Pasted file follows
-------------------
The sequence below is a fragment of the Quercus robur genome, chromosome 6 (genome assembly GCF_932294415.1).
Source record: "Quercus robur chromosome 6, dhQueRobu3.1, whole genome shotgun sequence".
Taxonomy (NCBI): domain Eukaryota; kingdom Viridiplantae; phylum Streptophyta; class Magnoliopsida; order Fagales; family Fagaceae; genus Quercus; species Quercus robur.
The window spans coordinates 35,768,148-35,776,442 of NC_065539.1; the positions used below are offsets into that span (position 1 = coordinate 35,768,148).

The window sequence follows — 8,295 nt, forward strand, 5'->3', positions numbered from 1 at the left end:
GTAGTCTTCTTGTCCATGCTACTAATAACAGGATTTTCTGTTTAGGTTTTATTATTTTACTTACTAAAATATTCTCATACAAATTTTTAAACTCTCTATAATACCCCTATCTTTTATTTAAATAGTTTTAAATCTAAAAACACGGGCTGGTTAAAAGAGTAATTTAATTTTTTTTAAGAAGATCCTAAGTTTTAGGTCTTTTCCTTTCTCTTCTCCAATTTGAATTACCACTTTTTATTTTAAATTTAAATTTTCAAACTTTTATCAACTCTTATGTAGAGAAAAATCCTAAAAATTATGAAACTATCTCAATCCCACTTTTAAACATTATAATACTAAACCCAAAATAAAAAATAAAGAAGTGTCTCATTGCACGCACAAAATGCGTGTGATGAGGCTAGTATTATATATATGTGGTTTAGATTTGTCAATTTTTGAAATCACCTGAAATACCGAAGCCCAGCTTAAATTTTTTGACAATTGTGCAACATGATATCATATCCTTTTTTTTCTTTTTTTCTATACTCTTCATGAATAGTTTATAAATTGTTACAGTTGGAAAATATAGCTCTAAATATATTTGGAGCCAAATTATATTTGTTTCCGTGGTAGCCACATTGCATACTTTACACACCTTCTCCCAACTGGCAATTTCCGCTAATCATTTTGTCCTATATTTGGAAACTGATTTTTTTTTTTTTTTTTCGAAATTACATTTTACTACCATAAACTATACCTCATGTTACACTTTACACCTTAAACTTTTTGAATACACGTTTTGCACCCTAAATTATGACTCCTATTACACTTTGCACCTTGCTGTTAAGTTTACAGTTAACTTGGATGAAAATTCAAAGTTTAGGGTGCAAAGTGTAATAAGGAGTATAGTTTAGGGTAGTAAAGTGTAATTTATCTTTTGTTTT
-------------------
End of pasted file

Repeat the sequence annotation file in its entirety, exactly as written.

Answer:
The sequence below is a fragment of the Quercus robur genome, chromosome 6 (genome assembly GCF_932294415.1).
Source record: "Quercus robur chromosome 6, dhQueRobu3.1, whole genome shotgun sequence".
Taxonomy (NCBI): domain Eukaryota; kingdom Viridiplantae; phylum Streptophyta; class Magnoliopsida; order Fagales; family Fagaceae; genus Quercus; species Quercus robur.
The window spans coordinates 35,768,148-35,776,442 of NC_065539.1; the positions used below are offsets into that span (position 1 = coordinate 35,768,148).

The window sequence follows — 8,295 nt, forward strand, 5'->3', positions numbered from 1 at the left end:
GTAGTCTTCTTGTCCATGCTACTAATAACAGGATTTTCTGTTTAGGTTTTATTATTTTACTTACTAAAATATTCTCATACAAATTTTTAAACTCTCTATAATACCCCTATCTTTTATTTAAATAGTTTTAAATCTAAAAACACGGGCTGGTTAAAAGAGTAATTTAATTTTTTTTAAGAAGATCCTAAGTTTTAGGTCTTTTCCTTTCTCTTCTCCAATTTGAATTACCACTTTTTATTTTAAATTTAAATTTTCAAACTTTTATCAACTCTTATGTAGAGAAAAATCCTAAAAATTATGAAACTATCTCAATCCCACTTTTAAACATTATAATACTAAACCCAAAATAAAAAATAAAGAAGTGTCTCATTGCACGCACAAAATGCGTGTGATGAGGCTAGTATTATATATATGTGGTTTAGATTTGTCAATTTTTGAAATCACCTGAAATACCGAAGCCCAGCTTAAATTTTTTGACAATTGTGCAACATGATATCATATCCTTTTTTTTCTTTTTTTCTATACTCTTCATGAATAGTTTATAAATTGTTACAGTTGGAAAATATAGCTCTAAATATATTTGGAGCCAAATTATATTTGTTTCCGTGGTAGCCACATTGCATACTTTACACACCTTCTCCCAACTGGCAATTTCCGCTAATCATTTTGTCCTATATTTGGAAACTGATTTTTTTTTTTTTTTTTCGAAATTACATTTTACTACCATAAACTATACCTCATGTTACACTTTACACCTTAAACTTTTTGAATACACGTTTTGCACCCTAAATTATGACTCCTATTACACTTTGCACCTTGCTGTTAAGTTTACAGTTAACTTGGATGAAAATTCAAAGTTTAGGGTGCAAAGTGTAATAAGGAGTATAGTTTAGGGTAGTAAAGTGTAATTTATCTTTTGTTTT